The majority of teachers said that they felt ‘excluded’ from the decision-making process, while citing as their main concerns employment, income and accommodation.
WHERE THE DEPARTMENT OF JUSTICE STANDS
As with many aspects of the official response to coronavirus, things have been changing by the week in relation to education, with Universities also suffering a collapse in the numbers of foreign students enrolling.
The Department of Justice issued a letter concerning the situation of international students in Ireland on May 26. In it, the Department of Justice announced several temporary measures which were devised to assist international students living here, during the Covid-19 crisis.
As part of these new measures, student visas due to expire between May 20 and July 20 of this year, were automatically renewed for two months.
The Minister for Justice, Charles Flanagan TD, also emphasised in the Dáil last month that the extensions mean that students may continue to work in the country, as long as they re-enrol in an online course, to adhere to the requirement of their permission to stay in the State. Students who have completed their course, but were unable to return to their home countries may also remain in the State “given they re-enrol in an online course of study for the remainder of the year.”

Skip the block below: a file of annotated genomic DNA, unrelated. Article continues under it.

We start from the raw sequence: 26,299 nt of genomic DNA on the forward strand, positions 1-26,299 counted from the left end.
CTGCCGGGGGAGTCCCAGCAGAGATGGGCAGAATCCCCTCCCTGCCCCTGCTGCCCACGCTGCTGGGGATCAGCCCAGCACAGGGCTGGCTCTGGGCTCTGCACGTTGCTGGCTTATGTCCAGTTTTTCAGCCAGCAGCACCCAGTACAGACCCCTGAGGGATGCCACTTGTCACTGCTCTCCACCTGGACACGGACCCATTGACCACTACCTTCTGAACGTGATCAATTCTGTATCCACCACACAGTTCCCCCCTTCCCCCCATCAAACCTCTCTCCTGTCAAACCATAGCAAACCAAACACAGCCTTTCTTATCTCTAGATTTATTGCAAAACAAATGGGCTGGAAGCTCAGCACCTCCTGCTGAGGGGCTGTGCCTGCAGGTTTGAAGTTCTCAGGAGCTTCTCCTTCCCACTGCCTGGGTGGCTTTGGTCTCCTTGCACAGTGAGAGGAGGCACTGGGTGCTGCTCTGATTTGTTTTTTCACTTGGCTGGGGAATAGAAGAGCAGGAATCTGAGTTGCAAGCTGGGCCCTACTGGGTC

However, many students may not be able to afford the fees required to enrol in another study course just to remain in the State.
"For these students, the duration of the course shall be from the date of enrolment to December 31 2020," the Department has said.
The Department has also suspended the physical class attendance requirement for non-European students during the coronavirus crisis. However, it has said that "students are required to enrol and virtually attend in the same way as if they were physically present in the classroom."
“Further, where online courses are being provided, all other criteria remain including the requirement to provide a minimum of 15 hours of student contact per week and have no more than 15 students in a class,” the Department has clarified.
Since international students are also required to maintain an attendance rate of over 80 per cent, the Minister for Justice has advised the related agencies to disregard the formality for students whose schools had failed to offer any classes following the onset of the pandemic.
Back in Argentina, César Castelli keeps his spirits up by looking at the situation through a lens of hope.
“It’s okay. That’s life,” he says philosophically. “When it hits you, you have to get up and fight again.”